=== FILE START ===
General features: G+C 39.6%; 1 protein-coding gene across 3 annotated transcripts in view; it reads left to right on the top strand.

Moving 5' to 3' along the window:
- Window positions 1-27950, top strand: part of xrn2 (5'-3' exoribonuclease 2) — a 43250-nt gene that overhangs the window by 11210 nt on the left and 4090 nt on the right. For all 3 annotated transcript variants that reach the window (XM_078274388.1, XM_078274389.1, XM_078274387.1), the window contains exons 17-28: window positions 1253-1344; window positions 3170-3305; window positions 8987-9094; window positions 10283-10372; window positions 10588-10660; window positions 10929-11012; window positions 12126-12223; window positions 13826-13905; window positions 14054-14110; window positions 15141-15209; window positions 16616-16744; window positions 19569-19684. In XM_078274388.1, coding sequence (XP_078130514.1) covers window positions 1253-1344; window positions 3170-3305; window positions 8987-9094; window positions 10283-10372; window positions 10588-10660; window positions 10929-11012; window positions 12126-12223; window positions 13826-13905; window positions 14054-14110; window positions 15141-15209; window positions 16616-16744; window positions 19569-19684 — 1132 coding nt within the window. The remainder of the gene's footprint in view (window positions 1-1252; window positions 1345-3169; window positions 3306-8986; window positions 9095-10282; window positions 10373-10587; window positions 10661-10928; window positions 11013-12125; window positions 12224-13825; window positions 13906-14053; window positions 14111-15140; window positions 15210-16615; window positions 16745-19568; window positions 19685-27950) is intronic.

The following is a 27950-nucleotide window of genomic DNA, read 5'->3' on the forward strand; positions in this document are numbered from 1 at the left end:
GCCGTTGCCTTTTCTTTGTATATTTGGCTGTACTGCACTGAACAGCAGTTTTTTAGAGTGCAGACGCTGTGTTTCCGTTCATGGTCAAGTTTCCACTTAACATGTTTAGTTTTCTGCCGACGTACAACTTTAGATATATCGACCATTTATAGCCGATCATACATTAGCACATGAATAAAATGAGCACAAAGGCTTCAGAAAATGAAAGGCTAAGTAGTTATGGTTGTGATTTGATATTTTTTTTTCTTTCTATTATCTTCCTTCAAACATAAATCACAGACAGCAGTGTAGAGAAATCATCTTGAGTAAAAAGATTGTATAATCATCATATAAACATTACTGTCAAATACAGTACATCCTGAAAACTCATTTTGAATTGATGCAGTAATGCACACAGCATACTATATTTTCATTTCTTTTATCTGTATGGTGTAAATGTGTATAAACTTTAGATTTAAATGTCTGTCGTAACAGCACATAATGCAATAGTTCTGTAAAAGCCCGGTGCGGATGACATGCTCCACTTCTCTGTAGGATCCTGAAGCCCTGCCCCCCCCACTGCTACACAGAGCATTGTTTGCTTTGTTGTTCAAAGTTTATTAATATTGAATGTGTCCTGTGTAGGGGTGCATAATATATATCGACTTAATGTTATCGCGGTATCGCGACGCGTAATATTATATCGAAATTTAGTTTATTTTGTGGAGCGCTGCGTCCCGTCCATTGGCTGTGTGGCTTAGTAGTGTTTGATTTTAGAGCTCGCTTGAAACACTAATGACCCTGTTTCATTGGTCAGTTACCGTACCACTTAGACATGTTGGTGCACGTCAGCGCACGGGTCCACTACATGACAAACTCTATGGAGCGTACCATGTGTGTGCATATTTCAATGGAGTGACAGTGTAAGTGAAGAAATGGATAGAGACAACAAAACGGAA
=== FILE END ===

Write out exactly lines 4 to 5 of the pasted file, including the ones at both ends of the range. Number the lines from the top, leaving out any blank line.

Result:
The following is a 27950-nucleotide window of genomic DNA, read 5'->3' on the forward strand; positions in this document are numbered from 1 at the left end:
GCCGTTGCCTTTTCTTTGTATATTTGGCTGTACTGCACTGAACAGCAGTTTTTTAGAGTGCAGACGCTGTGTTTCCGTTCATGGTCAAGTTTCCACTTAACATGTTTAGTTTTCTGCCGACGTACAACTTTAGATATATCGACCATTTATAGCCGATCATACATTAGCACATGAATAAAATGAGCACAAAGGCTTCAGAAAATGAAAGGCTAAGTAGTTATGGTTGTGATTTGATATTTTTTTTTCTTTCTATTATCTTCCTTCAAACATAAATCACAGACAGCAGTGTAGAGAAATCATCTTGAGTAAAAAGATTGTATAATCATCATATAAACATTACTGTCAAATACAGTACATCCTGAAAACTCATTTTGAATTGATGCAGTAATGCACACAGCATACTATATTTTCATTTCTTTTATCTGTATGGTGTAAATGTGTATAAACTTTAGATTTAAATGTCTGTCGTAACAGCACATAATGCAATAGTTCTGTAAAAGCCCGGTGCGGATGACATGCTCCACTTCTCTGTAGGATCCTGAAGCCCTGCCCCCCCCACTGCTACACAGAGCATTGTTTGCTTTGTTGTTCAAAGTTTATTAATATTGAATGTGTCCTGTGTAGGGGTGCATAATATATATCGACTTAATGTTATCGCGGTATCGCGACGCGTAATATTATATCGAAATTTAGTTTATTTTGTGGAGCGCTGCGTCCCGTCCATTGGCTGTGTGGCTTAGTAGTGTTTGATTTTAGAGCTCGCTTGAAACACTAATGACCCTGTTTCATTGGTCAGTTACCGTACCACTTAGACATGTTGGTGCACGTCAGCGCACGGGTCCACTACATGACAAACTCTATGGAGCGTACCATGTGTGTGCATATTTCAATGGAGTGACAGTGTAAGTGAAGAAATGGATAGAGACAACAAAACGGAA